Without us speaking up- loud and clear- for important funding increases to the NIH, we will see progress and innovation in the way we prevent, diagnose, and treat heart disease and stroke slip backward.  From the jobs it creates to the lives it saves, medical research must be made a priority in the U.S..  Speak-up today! 

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Getting My First Stents

Part II of a Special Guest Series by Steve Irigoyen, a You’re the Cure Advocate who’s an 9-time heart attack survivor and 2-time stroke survivor

After the paramedics arrived and found me on the garage floor, they asked me “on a scale of 1-10 what’s your pain level?” and I replied “10+”!  With a 1-2-3 I was loaded on a gurney and hoisted into the ambulance by strong Paramedics and EMTs.  I’d never been in an ambulance before, and it was a rush.  I could feel us speeding along, and quick hands attached EKG leads on my chest.  They gave me three nitros, which didn’t work at all, and then gave me morphine, which barely seemed to dull the pain. Sirens were blaring and lights were flashing.  I winced, realizing that things were actually be pretty bad.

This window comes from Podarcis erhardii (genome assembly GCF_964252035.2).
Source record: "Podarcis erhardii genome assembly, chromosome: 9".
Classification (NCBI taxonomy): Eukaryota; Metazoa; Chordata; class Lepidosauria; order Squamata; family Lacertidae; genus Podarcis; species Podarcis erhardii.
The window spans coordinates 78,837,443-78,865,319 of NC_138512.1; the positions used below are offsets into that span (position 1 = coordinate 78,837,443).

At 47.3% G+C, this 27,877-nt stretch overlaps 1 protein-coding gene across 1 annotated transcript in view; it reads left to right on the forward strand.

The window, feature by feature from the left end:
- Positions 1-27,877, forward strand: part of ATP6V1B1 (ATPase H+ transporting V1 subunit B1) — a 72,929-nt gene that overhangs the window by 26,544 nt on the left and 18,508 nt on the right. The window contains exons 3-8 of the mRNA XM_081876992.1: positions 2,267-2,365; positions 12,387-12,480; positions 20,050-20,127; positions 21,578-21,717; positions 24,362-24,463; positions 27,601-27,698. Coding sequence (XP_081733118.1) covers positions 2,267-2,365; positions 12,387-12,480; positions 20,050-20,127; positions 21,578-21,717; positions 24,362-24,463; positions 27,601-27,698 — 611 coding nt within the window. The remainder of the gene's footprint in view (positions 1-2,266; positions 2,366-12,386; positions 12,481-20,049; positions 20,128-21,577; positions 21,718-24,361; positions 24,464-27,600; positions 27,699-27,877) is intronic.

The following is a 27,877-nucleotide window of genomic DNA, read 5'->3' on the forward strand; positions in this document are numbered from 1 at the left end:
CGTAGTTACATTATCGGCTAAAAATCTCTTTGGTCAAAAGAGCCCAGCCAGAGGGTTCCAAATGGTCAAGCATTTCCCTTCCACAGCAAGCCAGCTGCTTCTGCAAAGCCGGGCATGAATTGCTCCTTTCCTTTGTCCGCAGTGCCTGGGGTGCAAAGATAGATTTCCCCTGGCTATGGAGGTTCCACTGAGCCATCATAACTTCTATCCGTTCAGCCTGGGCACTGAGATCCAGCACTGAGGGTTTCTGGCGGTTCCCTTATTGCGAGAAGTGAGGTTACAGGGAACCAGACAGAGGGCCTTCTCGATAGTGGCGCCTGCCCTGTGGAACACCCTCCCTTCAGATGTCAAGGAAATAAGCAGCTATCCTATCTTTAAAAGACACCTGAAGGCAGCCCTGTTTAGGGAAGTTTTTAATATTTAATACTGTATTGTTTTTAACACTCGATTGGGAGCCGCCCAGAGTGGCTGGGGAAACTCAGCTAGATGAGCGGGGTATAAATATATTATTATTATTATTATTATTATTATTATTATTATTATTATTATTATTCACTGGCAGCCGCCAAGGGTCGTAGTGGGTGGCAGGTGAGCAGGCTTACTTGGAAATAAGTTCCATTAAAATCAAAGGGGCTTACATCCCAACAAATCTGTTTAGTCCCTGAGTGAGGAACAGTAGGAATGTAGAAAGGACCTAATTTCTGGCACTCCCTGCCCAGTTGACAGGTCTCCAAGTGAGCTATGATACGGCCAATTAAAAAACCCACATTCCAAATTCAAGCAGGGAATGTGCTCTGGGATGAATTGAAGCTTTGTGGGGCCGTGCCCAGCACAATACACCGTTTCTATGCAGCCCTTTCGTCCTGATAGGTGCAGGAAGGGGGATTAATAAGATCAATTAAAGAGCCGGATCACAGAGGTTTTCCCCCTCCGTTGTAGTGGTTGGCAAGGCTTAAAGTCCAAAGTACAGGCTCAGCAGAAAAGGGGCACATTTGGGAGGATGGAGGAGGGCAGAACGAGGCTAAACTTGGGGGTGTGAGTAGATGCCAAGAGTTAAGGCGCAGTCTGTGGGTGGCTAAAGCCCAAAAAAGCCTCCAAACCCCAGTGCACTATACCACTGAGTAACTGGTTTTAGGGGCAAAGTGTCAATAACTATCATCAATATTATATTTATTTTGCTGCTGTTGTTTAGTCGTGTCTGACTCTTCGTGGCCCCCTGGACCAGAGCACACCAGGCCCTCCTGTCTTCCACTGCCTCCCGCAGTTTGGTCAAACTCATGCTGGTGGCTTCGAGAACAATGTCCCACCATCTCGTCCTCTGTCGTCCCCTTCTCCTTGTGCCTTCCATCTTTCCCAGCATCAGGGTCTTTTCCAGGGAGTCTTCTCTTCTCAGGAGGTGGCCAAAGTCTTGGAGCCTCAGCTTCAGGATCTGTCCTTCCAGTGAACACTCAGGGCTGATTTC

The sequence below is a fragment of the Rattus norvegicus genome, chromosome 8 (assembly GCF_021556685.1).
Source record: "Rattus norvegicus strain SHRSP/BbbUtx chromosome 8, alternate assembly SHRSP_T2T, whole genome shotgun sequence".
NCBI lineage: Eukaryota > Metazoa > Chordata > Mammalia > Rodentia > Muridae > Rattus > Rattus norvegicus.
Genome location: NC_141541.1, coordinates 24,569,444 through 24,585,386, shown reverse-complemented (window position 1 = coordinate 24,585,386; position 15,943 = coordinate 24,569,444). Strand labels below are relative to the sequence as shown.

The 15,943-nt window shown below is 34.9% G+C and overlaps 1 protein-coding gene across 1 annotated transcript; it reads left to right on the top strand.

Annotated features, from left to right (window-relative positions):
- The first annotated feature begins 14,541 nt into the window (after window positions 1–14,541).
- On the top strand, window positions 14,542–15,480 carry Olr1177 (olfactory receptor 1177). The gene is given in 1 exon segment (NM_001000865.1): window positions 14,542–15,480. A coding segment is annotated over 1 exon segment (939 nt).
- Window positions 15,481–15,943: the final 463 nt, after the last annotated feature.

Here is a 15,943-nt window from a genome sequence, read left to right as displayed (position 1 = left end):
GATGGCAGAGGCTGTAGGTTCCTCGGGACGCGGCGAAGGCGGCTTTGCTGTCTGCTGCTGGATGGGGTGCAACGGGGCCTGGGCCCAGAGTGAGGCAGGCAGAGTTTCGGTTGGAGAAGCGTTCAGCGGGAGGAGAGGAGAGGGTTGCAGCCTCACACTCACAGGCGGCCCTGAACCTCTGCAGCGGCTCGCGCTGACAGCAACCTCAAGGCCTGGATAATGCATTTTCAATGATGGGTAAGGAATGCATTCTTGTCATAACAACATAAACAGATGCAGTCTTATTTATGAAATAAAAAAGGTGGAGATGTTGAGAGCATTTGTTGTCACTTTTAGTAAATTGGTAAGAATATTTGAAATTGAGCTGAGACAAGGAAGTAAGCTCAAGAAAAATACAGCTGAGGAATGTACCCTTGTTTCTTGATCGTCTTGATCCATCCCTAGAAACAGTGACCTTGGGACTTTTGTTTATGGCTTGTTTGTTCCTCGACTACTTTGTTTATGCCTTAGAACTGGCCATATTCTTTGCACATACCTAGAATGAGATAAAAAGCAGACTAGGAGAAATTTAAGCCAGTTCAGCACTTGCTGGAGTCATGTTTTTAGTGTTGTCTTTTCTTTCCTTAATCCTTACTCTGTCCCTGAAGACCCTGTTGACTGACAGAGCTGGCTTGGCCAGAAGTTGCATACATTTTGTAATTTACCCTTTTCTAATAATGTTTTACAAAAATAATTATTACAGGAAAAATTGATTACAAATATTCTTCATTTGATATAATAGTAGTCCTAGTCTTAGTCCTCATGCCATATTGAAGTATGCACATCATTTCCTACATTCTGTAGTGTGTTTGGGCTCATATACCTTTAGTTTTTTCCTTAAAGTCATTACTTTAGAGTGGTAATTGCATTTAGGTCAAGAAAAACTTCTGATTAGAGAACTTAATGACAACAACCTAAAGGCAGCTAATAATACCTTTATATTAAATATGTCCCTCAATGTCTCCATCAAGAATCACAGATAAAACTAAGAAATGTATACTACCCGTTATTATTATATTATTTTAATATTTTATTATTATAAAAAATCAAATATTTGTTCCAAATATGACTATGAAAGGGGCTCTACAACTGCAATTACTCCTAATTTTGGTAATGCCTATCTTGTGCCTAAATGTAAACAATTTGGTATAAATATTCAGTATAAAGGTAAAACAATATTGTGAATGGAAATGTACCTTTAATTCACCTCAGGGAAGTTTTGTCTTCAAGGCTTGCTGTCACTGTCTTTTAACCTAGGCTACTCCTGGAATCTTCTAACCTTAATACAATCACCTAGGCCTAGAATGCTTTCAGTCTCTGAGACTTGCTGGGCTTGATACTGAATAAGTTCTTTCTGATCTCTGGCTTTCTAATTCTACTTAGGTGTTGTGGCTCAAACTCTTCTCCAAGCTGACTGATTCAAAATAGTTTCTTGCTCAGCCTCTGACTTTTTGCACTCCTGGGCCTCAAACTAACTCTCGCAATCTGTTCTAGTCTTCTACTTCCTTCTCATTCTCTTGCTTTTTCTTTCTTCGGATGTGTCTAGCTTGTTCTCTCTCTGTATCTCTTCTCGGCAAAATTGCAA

Once I arrived at the hospital, I was quickly unloaded in the emergency room and seen immediately for treatment.  Cardiologists discovered two main arteries were blocked – one at 98%, and the other at 95%.  My Mom and Dad arrived, and I felt myself slipping away and could barely speak. “Mom, Dad, I’m so sorry but I’ve gotta go.  But don’t worry I’ll be by your side every day.”

They were sobbing, and my Mom pleaded, “No! No Steve we need you to stay with us!”

Consciousness started to drift away and I closed my eyes.  My parents watched my lips turn blue and thought I was dead.  A Cardiologist zipped in and explained, “We’re taking him in for an angioplasty. Don’t worry – he still has a chance! Hold tight!” and wheeled me away.